What is the Michigan Stained Glass Census?
The Michigan Stained Glass Census, which began in 1992, is a statewide survey of architectural stained glass that is sponsored by the Michigan State University Museum. With the help of Volunteer Census Takers, the Census is locating, recording, and photographing stained glass windows throughout Michigan. The information collected by Census Takers is maintained in a computerized archive at the Michigan State University Museum.
The Michigan Stained Glass Census is an ongoing project that focuses attention on a long-neglected portion of Michigan's cultural heritage. By researching and recording information about the origins, styles, and subject matter of architectural stained glass, the Census is creating an invaluable resource of visual and documentary material related to Michigan's social, religious, and art history. The Census is also encouraging individuals and groups to better appreciate and preserve the stained glass treasures in their own communities.
Geography: The Great Lakes in Glass
Michigan is a large state with surprising examples of stained glass in every region. Although it would be very easy to limit ourselves to the stained glass of Michigan's larger, more affluent cities, it would not reflect the information our volunteer census takers have provided us from all over the state, which has revealed an impressive diversity of stained glass in even some of our smaller, more remote communities.
Stained Glass: Not Just For Churches and Synagogues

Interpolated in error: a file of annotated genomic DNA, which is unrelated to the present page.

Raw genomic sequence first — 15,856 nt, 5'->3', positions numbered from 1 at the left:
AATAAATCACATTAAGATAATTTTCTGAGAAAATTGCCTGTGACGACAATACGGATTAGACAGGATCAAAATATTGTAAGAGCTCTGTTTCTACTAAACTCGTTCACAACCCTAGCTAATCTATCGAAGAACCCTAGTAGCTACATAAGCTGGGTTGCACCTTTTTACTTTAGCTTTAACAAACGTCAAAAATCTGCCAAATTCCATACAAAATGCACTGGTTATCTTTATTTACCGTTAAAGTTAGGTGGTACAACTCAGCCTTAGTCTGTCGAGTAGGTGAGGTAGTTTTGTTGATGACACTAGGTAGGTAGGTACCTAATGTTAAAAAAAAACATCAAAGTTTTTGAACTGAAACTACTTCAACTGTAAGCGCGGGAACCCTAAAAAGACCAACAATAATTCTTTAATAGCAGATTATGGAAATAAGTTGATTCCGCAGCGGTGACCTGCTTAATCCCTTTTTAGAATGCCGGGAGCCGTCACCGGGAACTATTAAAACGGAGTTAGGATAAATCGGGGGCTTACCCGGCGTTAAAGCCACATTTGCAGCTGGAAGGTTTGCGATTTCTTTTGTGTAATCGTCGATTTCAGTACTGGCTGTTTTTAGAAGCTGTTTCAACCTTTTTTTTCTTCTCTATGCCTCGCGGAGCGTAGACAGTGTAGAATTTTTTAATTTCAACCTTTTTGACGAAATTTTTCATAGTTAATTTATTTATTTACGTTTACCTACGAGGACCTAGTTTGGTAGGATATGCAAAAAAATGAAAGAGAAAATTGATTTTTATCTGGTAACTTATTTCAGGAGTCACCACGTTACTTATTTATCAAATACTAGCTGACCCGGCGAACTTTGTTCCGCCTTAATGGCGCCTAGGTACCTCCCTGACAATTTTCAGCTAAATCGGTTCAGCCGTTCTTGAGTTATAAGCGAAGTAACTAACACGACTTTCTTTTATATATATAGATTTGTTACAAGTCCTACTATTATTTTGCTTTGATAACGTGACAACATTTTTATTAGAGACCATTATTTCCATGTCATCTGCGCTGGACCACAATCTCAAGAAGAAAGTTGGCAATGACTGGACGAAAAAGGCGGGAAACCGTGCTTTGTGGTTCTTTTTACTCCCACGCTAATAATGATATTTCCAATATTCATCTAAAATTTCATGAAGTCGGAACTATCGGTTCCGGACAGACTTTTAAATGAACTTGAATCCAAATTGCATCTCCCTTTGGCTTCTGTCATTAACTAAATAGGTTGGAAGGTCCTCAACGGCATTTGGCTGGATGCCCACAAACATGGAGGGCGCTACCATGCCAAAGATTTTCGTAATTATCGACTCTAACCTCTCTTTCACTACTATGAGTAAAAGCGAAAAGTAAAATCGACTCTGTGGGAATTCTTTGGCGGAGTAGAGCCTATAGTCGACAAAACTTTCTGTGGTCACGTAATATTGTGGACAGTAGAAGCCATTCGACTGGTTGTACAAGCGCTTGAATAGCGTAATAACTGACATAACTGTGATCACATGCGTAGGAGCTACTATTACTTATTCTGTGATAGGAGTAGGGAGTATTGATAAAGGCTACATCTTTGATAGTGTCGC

Although it is true that the majority of Michigan's documented stained glass is in places of worship, it still surprises some people to see the wonderful representation of stained glass we have shown in non-religious settings. Some of our most interesting windows in Michigan have been found in government buildings, libraries, homes and elsewhere. We have featured historical scenes, literary windows and non-representational stained glass, as well a variety of windows with scriptural themes. As for the religious stained glass we do show, we make every effort to represent the variety of denominations that exists around the state.
Life After Tiffany
It is important for us at the Michigan Stained Glass Census to educate our audience about the artists and studios that have created this art and often go unrecognized. We try to feature a variety of studios that have significance for their contribution to the development of the art form, and also show a wide range of styles and techniques over time. It is especially important that we honor the work of Michigan's stained glass artists and studios, from the Detroit Stained Glass Works (1861-1970) up to artists and studios that are still currently active.
Because we realize that many individuals want to see Tiffany windows, of which Michigan has an impressive assortment, we are happy to regularly feature them as Windows of the Month. For instance, see these examples:
- Example: October, 1998
- Example: April, 2000
- Example: February, 2005
- Example: April, 2006
- Example: April, 2007
- Example: May, 2008
Myth: Only Old Stained Glass Matters
We often get asked by prospective volunteers if we are interested in learning about new stained glass. Of course we are! Not only are we interested in older stained glass in Michigan's historic buildings, but we also want to know about and feature new architectural stained glass by contemporary artists and studios. If you know of such stained glass and are interested in registering it, please contact us.
Quality of Archival Materials and Images
Our 1100+ and growing file archive comes to us almost entirely through volunteer census takers. Our ability to feature windows often depends on the quality of the images and information that our volunteers provide to us, in addition to all of the factors mentioned above. If you are concerned about any aspect of the archival materials you are submitting, please feel free to contact us and we will be happy to work with you.